A great proportion of my time in making the wee creatures is spent keeping the clay as pristine as possible. I wish I worked in a hermetically sealed space, but I suffer from the same of dust, fluff and flob that everyone else does who works with polymer clay!
It's quite a sticky substance, and so attracts dust, fingerprints, etc like a magnet. Although it's a lot of hard work, the effort is definitely worth it to get a consistently smooth and clean finish.
First and foremost, I keep my hands clean at all times. I scrub them regularly, particularly when changing colours, or after having got up to do something. I try and work on one wee creature from start to finish to minimise the chance of getting my hands dirty again. I always work from light to dark clays to avoid colour bleed where possible (whites, blacks and reds are particularly notorious for bleeding into each other). I also keep several lumps of white scrap clay handy so I can roll that between my hands when I'm about to start work on a new creature. This helps to remove the worst of the dust, dirt and oil that are on your hands, even after cleaning.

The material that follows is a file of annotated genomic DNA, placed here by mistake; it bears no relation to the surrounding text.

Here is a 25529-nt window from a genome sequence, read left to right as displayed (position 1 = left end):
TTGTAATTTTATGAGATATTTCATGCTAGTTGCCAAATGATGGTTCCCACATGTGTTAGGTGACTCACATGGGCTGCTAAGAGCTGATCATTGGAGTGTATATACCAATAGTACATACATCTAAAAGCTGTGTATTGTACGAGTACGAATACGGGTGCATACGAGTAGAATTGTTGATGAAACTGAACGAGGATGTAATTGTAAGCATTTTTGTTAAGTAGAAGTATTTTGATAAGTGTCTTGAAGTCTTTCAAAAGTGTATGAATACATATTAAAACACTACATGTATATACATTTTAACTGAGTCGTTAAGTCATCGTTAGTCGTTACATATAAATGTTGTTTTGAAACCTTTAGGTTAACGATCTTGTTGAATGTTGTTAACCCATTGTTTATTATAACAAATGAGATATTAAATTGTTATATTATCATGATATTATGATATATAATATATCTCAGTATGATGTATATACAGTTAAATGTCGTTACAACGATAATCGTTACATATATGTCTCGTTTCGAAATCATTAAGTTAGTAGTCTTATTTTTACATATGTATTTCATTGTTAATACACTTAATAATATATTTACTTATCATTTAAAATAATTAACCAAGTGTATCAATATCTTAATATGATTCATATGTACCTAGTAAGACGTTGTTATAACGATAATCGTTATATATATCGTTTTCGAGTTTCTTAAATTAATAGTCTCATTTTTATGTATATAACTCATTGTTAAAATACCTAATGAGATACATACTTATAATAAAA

White is the hardest colour to keep clean, and because I work a lot of with white, there are times when it's really frustrating, and I often 'write off' the first white mouse of the day because it usually attracts the worst of the dust and fluff.
Whilst working, I use a combination of a scalpel and baby wipes to keep the clay clean. I use the scalpel to carefully scrape off any debris on the clay surface - painstaking work! As for the baby wipes, I had to experiment a lot to find the best brand to use, because you don't want ones which shed too many fibres, or you're left in a worse position than when you started. It's trial and error - for those of you in the UK, the ones which seem to shed the least fibres are Morrisons Savers Fragrance Free Baby Wipes.
To get a smooth finish, I just use my fingertips, and lightly smooth the clay as I go. I don't wear gloves.